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innovation DAILY

Here we highlight selected innovation related articles from around the world on a daily basis.  These articles related to innovation and funding for innovative companies, and best practices for innovation based economic development.

First Round State of Startups 2017

Every year, we survey as many venture-backed startup founders as possible to figure out what it's like to run a technology company right now. This year, we got more responses than ever before — 869 — giving us an even more precise pulse on what entrepreneurs think, feel, fear, and value. As we have since 2015, we're excited to present the results here — starting with the trends and insights that stood out as important or counterintuitive.

Image: http://stateofstartups.firstround.com

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Accounting and tech consultant Deloitte released its predictions for the technology industry in 2018, covering topics from the growth of augmented reality to the triumph of live programming on the Internet.

The predictions are part of the company’s 17th annual Technology, Media, & Telecommunications report. Some of the predictions are for tech growth in 2018, while other predictions refer to growth in future years.

Image: Deloitte

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More than nine months after North Carolina’s crowdfunding bill, the NC PACES Act, became law, there are still no takers.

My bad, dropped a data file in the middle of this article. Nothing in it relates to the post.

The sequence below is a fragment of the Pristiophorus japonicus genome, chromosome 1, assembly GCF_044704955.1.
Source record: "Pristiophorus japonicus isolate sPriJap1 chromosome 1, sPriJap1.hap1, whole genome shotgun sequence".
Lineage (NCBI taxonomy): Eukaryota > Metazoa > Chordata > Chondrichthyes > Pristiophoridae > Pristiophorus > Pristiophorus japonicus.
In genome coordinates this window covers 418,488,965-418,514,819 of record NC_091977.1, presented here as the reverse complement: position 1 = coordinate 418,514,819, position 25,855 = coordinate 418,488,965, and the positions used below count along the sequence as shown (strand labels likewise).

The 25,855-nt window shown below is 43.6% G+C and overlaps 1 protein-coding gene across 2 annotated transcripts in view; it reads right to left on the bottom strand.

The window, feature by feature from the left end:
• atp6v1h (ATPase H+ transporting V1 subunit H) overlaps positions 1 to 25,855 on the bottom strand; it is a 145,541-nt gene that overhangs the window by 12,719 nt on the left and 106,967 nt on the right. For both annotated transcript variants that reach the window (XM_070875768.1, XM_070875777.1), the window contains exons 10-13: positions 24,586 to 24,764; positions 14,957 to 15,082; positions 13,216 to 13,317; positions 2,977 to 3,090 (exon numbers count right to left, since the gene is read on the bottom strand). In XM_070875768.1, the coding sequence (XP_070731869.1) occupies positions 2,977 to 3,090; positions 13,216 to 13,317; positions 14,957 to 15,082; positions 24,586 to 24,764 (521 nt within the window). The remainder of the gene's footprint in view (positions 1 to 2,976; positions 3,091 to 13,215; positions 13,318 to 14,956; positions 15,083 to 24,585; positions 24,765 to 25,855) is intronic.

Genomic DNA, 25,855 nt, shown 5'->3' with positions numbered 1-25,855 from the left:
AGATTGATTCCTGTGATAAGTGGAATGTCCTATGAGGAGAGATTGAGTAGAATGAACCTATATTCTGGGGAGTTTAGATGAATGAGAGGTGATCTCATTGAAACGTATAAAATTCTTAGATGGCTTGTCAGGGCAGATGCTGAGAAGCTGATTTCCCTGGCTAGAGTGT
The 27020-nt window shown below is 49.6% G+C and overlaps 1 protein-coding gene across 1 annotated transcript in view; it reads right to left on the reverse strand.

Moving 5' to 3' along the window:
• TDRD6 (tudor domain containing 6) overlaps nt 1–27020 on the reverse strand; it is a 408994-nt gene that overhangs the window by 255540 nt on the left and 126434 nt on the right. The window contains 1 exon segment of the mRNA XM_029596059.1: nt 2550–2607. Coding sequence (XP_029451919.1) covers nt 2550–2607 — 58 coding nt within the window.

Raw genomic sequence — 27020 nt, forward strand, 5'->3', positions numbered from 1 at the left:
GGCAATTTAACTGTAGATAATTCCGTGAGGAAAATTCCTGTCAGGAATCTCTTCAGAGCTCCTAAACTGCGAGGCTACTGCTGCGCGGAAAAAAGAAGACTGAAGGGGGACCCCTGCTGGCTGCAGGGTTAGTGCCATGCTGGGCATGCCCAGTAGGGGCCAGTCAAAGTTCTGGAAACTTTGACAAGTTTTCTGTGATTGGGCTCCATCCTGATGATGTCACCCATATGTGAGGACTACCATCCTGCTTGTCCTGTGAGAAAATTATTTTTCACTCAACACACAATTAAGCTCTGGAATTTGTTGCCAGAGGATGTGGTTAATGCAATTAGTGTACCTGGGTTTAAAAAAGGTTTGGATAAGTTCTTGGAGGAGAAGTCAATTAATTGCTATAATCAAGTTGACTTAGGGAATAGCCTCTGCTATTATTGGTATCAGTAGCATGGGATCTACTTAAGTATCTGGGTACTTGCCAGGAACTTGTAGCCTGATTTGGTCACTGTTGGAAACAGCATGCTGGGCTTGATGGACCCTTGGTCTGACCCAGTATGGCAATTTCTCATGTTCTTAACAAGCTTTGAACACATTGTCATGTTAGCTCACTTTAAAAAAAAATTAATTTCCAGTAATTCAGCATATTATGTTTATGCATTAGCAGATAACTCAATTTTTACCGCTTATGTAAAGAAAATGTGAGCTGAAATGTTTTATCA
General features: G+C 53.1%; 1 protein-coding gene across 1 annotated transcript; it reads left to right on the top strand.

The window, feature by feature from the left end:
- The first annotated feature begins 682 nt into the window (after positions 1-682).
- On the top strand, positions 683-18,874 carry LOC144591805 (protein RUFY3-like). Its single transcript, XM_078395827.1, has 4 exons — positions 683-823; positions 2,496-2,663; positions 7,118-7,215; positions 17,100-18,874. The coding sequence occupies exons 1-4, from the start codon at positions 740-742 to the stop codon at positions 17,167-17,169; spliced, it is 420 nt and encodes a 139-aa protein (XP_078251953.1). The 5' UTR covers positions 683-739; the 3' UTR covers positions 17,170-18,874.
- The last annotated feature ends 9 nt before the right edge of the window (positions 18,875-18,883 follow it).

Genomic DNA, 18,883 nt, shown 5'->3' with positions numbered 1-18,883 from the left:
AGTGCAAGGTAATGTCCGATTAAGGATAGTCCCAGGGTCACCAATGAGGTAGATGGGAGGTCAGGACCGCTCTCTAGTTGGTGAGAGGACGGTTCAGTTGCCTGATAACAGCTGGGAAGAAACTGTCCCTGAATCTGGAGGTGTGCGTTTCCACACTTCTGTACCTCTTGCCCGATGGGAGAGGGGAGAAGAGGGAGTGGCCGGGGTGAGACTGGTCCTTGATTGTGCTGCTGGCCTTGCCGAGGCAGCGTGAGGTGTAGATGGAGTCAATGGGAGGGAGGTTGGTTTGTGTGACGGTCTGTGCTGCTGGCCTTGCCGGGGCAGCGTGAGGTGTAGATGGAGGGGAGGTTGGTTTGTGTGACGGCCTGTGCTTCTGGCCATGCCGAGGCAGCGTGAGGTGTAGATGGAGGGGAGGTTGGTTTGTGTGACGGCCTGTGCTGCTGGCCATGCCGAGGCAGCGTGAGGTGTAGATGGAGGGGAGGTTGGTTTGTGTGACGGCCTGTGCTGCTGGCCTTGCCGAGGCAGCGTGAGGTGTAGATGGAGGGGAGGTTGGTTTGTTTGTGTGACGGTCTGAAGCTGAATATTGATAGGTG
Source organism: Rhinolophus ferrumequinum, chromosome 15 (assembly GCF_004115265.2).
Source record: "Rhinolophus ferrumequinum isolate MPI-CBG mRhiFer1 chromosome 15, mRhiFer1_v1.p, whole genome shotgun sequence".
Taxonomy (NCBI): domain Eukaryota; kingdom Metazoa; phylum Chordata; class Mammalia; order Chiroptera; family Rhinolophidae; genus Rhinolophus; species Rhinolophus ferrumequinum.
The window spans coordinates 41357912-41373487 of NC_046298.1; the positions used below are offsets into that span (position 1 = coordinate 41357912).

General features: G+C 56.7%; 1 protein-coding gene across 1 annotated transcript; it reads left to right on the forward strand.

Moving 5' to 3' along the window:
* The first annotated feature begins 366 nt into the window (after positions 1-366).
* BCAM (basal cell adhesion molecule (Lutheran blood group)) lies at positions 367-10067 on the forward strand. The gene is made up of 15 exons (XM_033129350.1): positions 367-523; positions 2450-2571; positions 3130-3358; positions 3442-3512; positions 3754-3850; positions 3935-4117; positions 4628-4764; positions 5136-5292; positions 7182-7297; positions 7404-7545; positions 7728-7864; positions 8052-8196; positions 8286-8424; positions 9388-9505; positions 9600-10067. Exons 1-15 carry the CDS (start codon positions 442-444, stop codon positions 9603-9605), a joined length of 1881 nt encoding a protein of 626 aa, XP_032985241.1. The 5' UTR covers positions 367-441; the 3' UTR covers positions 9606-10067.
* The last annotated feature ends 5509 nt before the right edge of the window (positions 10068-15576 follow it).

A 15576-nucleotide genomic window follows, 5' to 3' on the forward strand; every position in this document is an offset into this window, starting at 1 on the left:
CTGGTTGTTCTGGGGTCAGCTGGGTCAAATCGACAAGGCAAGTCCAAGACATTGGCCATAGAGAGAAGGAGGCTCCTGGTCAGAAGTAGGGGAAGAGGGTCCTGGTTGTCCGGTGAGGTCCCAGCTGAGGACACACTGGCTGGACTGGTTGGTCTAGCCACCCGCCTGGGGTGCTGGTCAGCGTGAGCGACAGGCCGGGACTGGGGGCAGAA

In an interview last week, N.C. Secretary of State Elaine Marshall says she can’t pinpoint what’s holding small business owners back. “I don’t know if it’s like jumping in the swimming pool, when somebody does…. then everybody else jumps in,” she says. “But we’re ready."

 

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Angel Tax Credit for Tennessee Investors Launch Tennessee

Part of a multi-pronged approach to capital formation, the Angel Tax Credit (ATC) incentive program is one of many ways that Launch Tennessee works to create a more favorable environment for early stage investment.

Through education and awareness of programs like the ATC, LaunchTN hopes to fill the gap in early stage funding by incentivizing new angel investment and encouraging continued positive momentum for existing angel investors.

Image: http://launchtn.org

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The University of Pittsburgh is launching a startup business accelerator called LifeX, backing a push to leverage Western Pennsylvania’s strengths in the life sciences with private investors.